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Ma Jir-Bo was a Chinese realist artist and oil painter. He is praised for his great portraitures, highly realistic texture-feeling still lifes and memory-rekindling landscapes of Hong Kong all that made him a leading oil painter of his era. Ma is regarded as 'the legacy of Classic Western Masters in the East'. During his career, he created roughly 300 oil paintings, some 50 watercolours, as well as some traditional Chinese ink paintings and Chinese calligraphies.
Ma's father was married to Madam Zhu Yu-zhen and Ma was their son. Not long after Ma's birth the family moved to Hong Kong where Ma first learned to paint Chinese ink paintings with Gao Jian-fu (Chinese Painter, 1879–1951) at the age of seven. At the age of thirteen he was first introduced to Li Tie-fu (1870–1952) and Ma had his important apprenticeship on Western painting with him from 1949 to 1950. During the apprenticeship, both Ma and Li Tie-fu lived together in a squatter in Diamond Hill, Kowloon, Hong Kong. As a patriotic artist who sold his paintings to raise fund to support the Nationalist Revolution led by Dr Sun Yat-sen, Li Tie-fu parted his patriotic ideology to Ma. By his influence, Ma was a loyal supporter of the Communist Revolution and he adopted Eugène Delacroix's Liberty Leading the People, 1830 to paint Just to Survive, 1955 to describe his approval of the Communist regime. Some of his earlier paintings are highly patriotic and political, such as Xia Jia Bang, 1961 and The Sea of Blood, 1961 ; as well as having a strong sense of social justice. A Christian Nun, 1966 and A Medical Doctor, 1971 are paintings of a social justice theme.
After Li Tie-fu returned to the Mainland in the summer of 1950, Ma moved to Cheung Chau to study the way to paint in different light settings. He lived there for a few years before returning to the Hong Kong Island in 1966. Ma acquired his first student Wong Chung-Man.
In 1964, Ma's hidden life in Cheung Chau was discovered by the editor of the South China Morning Post and the article he wrote attracted the attention of the then Diplomat and Banker of Thailand Mr Chali Yongsunthon, who later became a close supporter of Ma and acquired some of this works and later brought them back to Thailand.
Probably disappointed by the happening of the Cultural Revolution and his abhorrence of violence which occurred both in the Mainland and in Hong Kong, politics and social justice themes were not found in his post 1971 paintings.
Continuously through his life, Ma was dedicated to realism. By hanging An Artist Painting his Father, circa 1968 at the center of his art studio, he intended to remind all his students to refrain from abstraction. Probably influenced by Jean-François Millet, many of his portraits are of peasant farmers (cf. Peasant's Harvest, 1978), workers (cf. Old but Strong, 1963) and of ordinary people in lower social class (A Hooker Smooker's Resting Moment, 1976).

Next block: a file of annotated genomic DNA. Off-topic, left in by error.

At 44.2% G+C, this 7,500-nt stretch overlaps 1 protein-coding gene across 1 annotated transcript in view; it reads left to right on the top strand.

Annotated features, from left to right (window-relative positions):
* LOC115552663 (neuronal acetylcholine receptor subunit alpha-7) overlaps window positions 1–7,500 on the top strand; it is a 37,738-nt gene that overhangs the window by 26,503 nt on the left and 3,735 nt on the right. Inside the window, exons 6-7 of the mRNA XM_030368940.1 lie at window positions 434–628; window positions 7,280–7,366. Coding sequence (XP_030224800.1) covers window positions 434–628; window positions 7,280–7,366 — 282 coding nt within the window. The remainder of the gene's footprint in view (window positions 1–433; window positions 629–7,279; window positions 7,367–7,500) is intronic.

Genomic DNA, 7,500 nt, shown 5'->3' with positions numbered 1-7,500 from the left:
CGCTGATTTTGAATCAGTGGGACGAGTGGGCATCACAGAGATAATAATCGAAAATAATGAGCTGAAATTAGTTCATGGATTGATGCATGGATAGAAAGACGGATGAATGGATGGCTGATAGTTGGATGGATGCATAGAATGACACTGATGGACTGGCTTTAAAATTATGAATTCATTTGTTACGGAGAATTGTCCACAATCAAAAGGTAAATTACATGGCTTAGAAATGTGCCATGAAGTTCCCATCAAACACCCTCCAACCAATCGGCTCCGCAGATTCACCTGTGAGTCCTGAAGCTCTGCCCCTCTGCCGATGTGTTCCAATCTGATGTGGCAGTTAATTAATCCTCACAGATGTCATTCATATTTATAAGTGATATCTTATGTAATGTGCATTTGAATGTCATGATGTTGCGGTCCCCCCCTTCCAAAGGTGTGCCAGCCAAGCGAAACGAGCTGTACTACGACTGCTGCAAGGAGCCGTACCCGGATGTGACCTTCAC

"Painting to reflect society" – had been attributed to his style of painting and that he would not paint what the public do not understand. In 1970, Ma married to Madam Tam Wai-Mun, Alice (born 1939) who was one of his art students and had learned paintings from him for over two years before their marriage. They had a son, Lawrence Yan-kwok (born 1970), who has not chosen art as his career but rather to become a barrister in Australia and later in Hong Kong. Ma acquired a number of students in the late 1960s and early 1970s, among them Wong Wen-san (Wang Yun-shan), Yeung Yick (Yang Yi), Chan Yan-fu (Chen Ren-fu) and Chung Yiu (Zhong Yau).
At the same time as Ma's own style matured in the 1970s, his health started to deteriorate. Suffering from a lung disease, he was always short of breath and was difficult to manoeuvre.
In 1977, Ma was selected as the represent the Hong Kong art community representative to attend the prestigious National Day celebration in Beijing on 1 October. Before that, Ma was commissioned to paint two large portraits: one of Chairman Mao Ze-dong and another of Chairman Hua Guo-feng by the then Director of Xinhua News Agency in Hong Kong. At the National Day celebration, he was welcomed and greeted by Ye Jianying and Liao Chengzhi. The two portraits were hand-delivered by Ma to the Director in September 1977 and were displayed next to the national flag at the National Day celebration. They were never seen after 1977 and the whereabouts of the two portraits is a mystery now.
In the 1980s, his health further deteriorated and aggravated by the presence of kidney stones. Ma did not paint much and there were only two oil paintings produced in 1985. He died in the Queen Mary Hospital on December 8, 1985, aged 58, from the combination of his long ailing lung illness together with complication from a laser kidney stone surgery. He was survived by this mother, his wife and son.
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